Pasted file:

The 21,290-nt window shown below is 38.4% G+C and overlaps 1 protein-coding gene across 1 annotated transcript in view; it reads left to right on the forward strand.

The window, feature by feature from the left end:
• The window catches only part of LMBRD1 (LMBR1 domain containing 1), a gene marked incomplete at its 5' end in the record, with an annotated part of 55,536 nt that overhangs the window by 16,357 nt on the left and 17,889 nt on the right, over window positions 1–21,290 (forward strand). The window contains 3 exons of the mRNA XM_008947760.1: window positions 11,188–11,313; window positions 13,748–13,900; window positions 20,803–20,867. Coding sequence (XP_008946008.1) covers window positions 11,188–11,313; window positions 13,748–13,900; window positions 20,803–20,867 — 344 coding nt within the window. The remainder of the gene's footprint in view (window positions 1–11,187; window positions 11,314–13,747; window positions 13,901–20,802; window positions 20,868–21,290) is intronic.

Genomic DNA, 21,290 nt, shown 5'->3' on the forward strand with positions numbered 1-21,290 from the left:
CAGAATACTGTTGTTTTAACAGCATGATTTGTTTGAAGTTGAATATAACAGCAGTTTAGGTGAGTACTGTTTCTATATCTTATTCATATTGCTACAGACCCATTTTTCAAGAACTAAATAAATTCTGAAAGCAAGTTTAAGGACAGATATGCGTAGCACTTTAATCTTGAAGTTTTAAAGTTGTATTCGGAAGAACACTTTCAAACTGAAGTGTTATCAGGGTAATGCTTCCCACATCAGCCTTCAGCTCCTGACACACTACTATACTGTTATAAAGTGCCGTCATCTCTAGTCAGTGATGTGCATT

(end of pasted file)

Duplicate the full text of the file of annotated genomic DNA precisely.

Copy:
The 21,290-nt window shown below is 38.4% G+C and overlaps 1 protein-coding gene across 1 annotated transcript in view; it reads left to right on the forward strand.

The window, feature by feature from the left end:
• The window catches only part of LMBRD1 (LMBR1 domain containing 1), a gene marked incomplete at its 5' end in the record, with an annotated part of 55,536 nt that overhangs the window by 16,357 nt on the left and 17,889 nt on the right, over window positions 1–21,290 (forward strand). The window contains 3 exons of the mRNA XM_008947760.1: window positions 11,188–11,313; window positions 13,748–13,900; window positions 20,803–20,867. Coding sequence (XP_008946008.1) covers window positions 11,188–11,313; window positions 13,748–13,900; window positions 20,803–20,867 — 344 coding nt within the window. The remainder of the gene's footprint in view (window positions 1–11,187; window positions 11,314–13,747; window positions 13,901–20,802; window positions 20,868–21,290) is intronic.

Genomic DNA, 21,290 nt, shown 5'->3' on the forward strand with positions numbered 1-21,290 from the left:
CAGAATACTGTTGTTTTAACAGCATGATTTGTTTGAAGTTGAATATAACAGCAGTTTAGGTGAGTACTGTTTCTATATCTTATTCATATTGCTACAGACCCATTTTTCAAGAACTAAATAAATTCTGAAAGCAAGTTTAAGGACAGATATGCGTAGCACTTTAATCTTGAAGTTTTAAAGTTGTATTCGGAAGAACACTTTCAAACTGAAGTGTTATCAGGGTAATGCTTCCCACATCAGCCTTCAGCTCCTGACACACTACTATACTGTTATAAAGTGCCGTCATCTCTAGTCAGTGATGTGCATT